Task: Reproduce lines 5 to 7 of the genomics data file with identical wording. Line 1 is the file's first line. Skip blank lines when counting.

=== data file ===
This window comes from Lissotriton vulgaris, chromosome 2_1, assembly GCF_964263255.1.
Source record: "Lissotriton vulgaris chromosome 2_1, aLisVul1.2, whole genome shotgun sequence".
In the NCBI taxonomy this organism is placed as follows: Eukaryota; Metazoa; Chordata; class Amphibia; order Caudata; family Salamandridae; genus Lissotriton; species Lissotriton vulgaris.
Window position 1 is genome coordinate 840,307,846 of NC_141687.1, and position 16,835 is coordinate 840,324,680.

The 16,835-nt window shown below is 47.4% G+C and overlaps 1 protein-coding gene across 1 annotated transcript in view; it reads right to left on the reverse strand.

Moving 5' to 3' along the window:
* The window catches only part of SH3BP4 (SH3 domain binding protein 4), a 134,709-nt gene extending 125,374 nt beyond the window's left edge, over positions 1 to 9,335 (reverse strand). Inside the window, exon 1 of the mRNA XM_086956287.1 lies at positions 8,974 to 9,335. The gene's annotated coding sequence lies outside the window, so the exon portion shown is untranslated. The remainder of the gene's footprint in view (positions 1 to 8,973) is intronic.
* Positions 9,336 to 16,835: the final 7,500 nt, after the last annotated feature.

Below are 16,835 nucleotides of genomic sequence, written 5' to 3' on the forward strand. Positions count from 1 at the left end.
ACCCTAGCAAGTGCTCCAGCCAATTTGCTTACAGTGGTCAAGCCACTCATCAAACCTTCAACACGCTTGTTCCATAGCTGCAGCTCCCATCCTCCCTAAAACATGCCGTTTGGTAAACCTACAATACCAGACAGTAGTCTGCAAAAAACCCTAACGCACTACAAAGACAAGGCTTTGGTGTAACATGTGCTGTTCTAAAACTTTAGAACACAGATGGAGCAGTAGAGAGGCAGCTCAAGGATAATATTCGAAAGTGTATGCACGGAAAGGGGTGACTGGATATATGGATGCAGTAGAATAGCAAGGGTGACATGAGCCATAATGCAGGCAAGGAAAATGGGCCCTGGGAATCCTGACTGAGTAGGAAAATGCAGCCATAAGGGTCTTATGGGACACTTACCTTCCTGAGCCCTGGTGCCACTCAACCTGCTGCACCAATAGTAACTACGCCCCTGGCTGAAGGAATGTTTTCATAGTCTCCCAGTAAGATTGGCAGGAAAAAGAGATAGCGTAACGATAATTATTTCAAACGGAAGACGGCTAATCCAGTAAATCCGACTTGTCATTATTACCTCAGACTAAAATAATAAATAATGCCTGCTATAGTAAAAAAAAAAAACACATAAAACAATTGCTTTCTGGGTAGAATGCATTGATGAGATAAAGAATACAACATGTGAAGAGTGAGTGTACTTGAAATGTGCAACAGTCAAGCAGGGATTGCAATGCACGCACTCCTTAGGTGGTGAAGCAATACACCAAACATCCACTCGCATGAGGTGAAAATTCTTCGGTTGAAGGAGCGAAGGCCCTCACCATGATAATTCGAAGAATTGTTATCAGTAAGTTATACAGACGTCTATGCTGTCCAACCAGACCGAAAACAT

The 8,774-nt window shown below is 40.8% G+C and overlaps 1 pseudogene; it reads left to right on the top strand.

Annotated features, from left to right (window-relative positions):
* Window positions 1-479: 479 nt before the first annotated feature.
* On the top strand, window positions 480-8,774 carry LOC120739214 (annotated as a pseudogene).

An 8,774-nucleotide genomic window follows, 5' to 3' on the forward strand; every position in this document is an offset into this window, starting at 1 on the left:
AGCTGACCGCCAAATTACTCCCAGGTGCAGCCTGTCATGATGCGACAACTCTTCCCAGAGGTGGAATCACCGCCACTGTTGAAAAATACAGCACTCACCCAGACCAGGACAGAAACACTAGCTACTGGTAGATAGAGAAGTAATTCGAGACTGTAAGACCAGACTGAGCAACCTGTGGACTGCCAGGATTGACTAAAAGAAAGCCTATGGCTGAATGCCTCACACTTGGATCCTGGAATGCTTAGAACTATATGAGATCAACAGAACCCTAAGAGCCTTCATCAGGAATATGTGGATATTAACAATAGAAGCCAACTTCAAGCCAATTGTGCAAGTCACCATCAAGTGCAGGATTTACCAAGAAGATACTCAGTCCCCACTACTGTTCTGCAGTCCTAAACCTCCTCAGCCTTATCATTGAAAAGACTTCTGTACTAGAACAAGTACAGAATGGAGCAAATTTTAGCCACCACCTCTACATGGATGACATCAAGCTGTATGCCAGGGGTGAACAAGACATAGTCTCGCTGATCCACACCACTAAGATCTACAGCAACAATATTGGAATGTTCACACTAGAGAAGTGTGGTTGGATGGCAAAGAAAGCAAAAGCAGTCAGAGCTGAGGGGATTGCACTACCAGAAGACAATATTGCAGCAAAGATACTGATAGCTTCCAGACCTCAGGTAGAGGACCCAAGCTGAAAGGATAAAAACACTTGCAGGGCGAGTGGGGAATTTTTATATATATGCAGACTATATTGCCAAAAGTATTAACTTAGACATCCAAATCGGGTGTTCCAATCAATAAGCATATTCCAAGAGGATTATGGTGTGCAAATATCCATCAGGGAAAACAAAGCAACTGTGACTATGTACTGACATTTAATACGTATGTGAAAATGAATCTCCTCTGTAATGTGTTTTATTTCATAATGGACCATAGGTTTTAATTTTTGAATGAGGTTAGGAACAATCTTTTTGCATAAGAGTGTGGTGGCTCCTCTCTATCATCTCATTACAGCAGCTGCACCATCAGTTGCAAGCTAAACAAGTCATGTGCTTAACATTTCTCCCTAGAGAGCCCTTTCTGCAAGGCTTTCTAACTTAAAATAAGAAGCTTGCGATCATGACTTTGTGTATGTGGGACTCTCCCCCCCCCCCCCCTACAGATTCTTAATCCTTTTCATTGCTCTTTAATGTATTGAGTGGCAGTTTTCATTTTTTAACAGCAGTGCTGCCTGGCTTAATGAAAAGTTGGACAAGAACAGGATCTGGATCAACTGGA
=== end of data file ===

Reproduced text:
The 16,835-nt window shown below is 47.4% G+C and overlaps 1 protein-coding gene across 1 annotated transcript in view; it reads right to left on the reverse strand.

Moving 5' to 3' along the window:
* The window catches only part of SH3BP4 (SH3 domain binding protein 4), a 134,709-nt gene extending 125,374 nt beyond the window's left edge, over positions 1 to 9,335 (reverse strand). Inside the window, exon 1 of the mRNA XM_086956287.1 lies at positions 8,974 to 9,335. The gene's annotated coding sequence lies outside the window, so the exon portion shown is untranslated. The remainder of the gene's footprint in view (positions 1 to 8,973) is intronic.